25th of September, 2020. Georgetown, Guyana, South AmericaLast updated: September 25, 2020 at 10:13 am
Child abuse is a hidden crime; it is often committed behind closed doors with victims deprived of the ability to tell of the abuse. Children are abused sexually, emotionally and physically.
Regrettably, as the world is grappling with Covid-19, children continue to endure indescribable emotional and physical torment. Covid-19 has also severely affected the avenues of reporting open to our children, and many of them are exposed to repeated abuse during this period.
What is even more gut-wrenching is the fact that in many instances the heinous acts committed against these innocent children are perpetrated by people they know and trust: people they believe are meant to keep them safe.
We must break the silence on child abuse. Children who can speak must be encouraged to tell, and we must speak out and stand up for those who cannot. But more importantly, we need to listen and take them seriously. Every time we dismiss a child who dredges up the courage to tell us of abuse, we don’t only lose their trust and break their hearts, but we also force them into a silent hell with nowhere to turn and as easy targets for their abusers.
I appeal to all the mothers, parents and elders to listen, hear, believe and help that child to speak out and report! Now more than ever, families and communities must be safe havens for children especially during the pandemic.
Child Protection is multi-dimensional, and if efforts are to be impactful in championing the cause of children, EVERYONE must be involved in their protection. To achieve this – collaboration is key. The Childcare and Protection Agency cannot do it alone. We need the support of the family, the school, Religious Organizations and the wider community.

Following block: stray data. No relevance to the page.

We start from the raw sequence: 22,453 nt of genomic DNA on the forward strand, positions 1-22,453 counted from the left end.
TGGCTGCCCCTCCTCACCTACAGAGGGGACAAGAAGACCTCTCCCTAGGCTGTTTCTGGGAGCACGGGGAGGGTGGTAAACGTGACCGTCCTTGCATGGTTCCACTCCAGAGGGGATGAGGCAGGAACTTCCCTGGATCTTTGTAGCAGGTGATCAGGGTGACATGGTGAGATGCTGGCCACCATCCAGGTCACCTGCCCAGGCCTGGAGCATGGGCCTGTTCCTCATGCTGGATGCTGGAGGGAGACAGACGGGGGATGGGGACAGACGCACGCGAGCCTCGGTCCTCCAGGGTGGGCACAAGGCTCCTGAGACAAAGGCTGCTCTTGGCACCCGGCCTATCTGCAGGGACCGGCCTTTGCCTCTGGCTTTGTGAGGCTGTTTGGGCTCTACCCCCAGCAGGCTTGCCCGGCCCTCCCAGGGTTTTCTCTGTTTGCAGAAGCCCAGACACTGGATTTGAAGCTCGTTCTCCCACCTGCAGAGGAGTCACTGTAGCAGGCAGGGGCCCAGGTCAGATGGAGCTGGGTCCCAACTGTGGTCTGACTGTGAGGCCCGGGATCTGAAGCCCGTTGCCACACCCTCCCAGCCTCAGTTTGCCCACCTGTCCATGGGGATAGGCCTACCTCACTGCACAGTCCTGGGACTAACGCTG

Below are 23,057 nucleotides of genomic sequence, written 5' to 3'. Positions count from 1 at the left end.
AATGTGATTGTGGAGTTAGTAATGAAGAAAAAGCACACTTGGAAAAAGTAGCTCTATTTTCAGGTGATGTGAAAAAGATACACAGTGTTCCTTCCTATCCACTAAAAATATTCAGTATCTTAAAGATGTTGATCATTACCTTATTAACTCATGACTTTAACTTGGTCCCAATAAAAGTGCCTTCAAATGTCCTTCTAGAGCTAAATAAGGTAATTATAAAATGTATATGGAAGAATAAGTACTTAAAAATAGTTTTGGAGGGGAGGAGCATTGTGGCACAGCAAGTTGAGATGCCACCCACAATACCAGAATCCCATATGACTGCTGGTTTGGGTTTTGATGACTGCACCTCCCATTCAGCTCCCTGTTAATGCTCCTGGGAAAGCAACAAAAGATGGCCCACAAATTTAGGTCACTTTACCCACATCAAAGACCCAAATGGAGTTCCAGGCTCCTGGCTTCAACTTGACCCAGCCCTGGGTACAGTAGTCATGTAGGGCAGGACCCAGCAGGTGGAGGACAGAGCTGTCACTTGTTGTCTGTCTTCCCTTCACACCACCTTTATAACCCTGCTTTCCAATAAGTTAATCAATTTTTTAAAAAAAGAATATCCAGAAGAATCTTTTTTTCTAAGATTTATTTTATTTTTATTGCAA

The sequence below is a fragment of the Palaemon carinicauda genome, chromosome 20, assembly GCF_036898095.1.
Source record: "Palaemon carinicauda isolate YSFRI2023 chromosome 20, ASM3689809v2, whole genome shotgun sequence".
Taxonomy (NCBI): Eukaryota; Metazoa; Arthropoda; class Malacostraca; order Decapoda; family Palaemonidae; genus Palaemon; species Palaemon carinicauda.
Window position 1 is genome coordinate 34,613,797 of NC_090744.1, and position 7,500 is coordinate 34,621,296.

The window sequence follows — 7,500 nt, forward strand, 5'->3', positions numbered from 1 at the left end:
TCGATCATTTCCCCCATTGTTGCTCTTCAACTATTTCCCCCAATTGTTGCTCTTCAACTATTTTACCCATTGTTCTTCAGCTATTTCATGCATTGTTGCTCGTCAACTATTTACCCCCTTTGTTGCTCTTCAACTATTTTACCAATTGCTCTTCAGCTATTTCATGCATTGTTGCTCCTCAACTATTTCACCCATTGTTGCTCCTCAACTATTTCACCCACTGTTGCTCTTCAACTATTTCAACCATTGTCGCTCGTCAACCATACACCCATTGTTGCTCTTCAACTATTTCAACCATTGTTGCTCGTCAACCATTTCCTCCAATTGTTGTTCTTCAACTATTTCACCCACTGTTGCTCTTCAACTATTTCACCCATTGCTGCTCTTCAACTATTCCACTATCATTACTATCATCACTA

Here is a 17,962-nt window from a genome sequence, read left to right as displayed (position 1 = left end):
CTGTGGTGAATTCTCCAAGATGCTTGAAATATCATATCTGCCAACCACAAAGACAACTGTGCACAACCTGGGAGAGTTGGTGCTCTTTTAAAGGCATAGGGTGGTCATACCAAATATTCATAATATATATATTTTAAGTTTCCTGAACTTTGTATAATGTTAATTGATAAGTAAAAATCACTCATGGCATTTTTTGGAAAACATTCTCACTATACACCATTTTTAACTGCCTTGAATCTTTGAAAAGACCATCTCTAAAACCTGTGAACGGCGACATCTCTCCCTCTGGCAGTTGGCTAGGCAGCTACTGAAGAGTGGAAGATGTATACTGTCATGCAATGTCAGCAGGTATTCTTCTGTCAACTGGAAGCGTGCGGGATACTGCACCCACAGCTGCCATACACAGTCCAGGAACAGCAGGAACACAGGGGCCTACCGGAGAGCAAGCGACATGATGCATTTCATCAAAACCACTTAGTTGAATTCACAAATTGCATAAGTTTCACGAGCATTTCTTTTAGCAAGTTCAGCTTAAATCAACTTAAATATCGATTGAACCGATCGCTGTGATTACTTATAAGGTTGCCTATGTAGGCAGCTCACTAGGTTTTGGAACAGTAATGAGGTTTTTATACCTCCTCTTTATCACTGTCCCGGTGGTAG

It is an uphill battle to keep children safe – preventing abuse, harm and exploitation. “Protecting Children and Empowering Families to Cope with the Global Pandemic” is this year’s theme for child protection week which will be observed from September 20 to 26. The theme is fitting as the Ministry understands the importance of a nurturing family in the development of children, therefore, families need to be educated and supported in their role.
Children too have to be empowered and be given information for a first line of defense against child abuse. However, it is not the children’s responsibility to protect themselves. This is the role of adults. To turn a blind eye to such injustice is to be a part of the problem and not the solution. We must change our attitudes toward how children are viewed and treated and be advocates for their care and protection. We must change those social norms that continue to nurture abuse and exploitation of children at the highest level.
From a Ministry’s standpoint, we have intensified our Multi-media Awareness Campaign across the Regions to be able to reach all segments of society, to educate on the plight of children who suffer abuse and to highlight signs and symptoms to push the public into protective action.
Efforts are also being made to educate, sensitise and support parents. This is being done through the Agency’s Partnership Development Programme with Local Groups, Faith-Based and Community-Based Organisations, but much more is needed from the public at large to rid our society of child abuse.
Child Protection is the responsibility of all adults. Every adult must see himself/herself as a child protector and not a perpetrator or a condoner of abuse of children. Let us be even more vigilant, working together to do our part, to help vulnerable children and families during this Pandemic and beyond.